It has been a very interesting week in markets with falls in the US and markets worldwide meeting the definition of a correction.
The left-leaning Guardian suggests that this is the end of ten years’ of cheap money as it looks nervously to the market’s opening this week. Interestingly on social media, advisers are mostly keeping their heads while all around are losing theirs.
The lost heads probably included investors who backed low volatility in the US.
Professional Adviser reports that nine out of ten risk targeted funds are missing their targets. Not a good look in a period of market turmoil.
Old Mutual’s Jeremy Mugridge attempts to explain why some transaction charges under MiFID II are in the negative.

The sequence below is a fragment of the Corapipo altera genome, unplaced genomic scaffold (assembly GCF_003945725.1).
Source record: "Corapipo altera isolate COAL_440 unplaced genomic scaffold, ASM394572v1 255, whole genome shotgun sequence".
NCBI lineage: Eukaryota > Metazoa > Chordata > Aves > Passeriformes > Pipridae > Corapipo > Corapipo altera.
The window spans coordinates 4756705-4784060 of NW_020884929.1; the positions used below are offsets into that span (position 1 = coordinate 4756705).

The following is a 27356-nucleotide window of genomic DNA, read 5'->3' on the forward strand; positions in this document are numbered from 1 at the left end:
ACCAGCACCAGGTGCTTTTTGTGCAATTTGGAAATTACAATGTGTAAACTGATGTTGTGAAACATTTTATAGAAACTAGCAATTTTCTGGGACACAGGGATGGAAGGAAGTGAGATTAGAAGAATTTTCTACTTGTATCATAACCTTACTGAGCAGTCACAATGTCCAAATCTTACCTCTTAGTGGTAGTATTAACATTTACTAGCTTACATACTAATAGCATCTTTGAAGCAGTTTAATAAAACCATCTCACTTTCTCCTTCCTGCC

Zero Support founder Phil Young argues that the problem is that there is too much trust in financial services not too little, which is why things go wrong.
Very popular story this - Aviva’s replatforming sees delays to adviser payments.
The Government has rebuffed calls to compensate the WASPI women in a new Parliamentary debate.
The Pension Regulator and the FCA are planning a joint regulatory strategy with more details to follow in the summer.
Active Wealth offered 64 British Steel pension scheme members transfer advice without ongoing advice reports Financial Adviser.
By way of contrast, Marlene Outrim of Uniq Family Wealth sets out why it can make sense to pay for really good financial planning including of course when considering one of those difficult transfers.
The Bank of England’s Mark Carney suggests that the base rate may rise sooner than previously expected.
Aegon and Pension Bee are rowing over transfer times.
Peter Hargreaves backs two former Hargreaves Lansdown staff who have set up a financial services recruitment consultancy.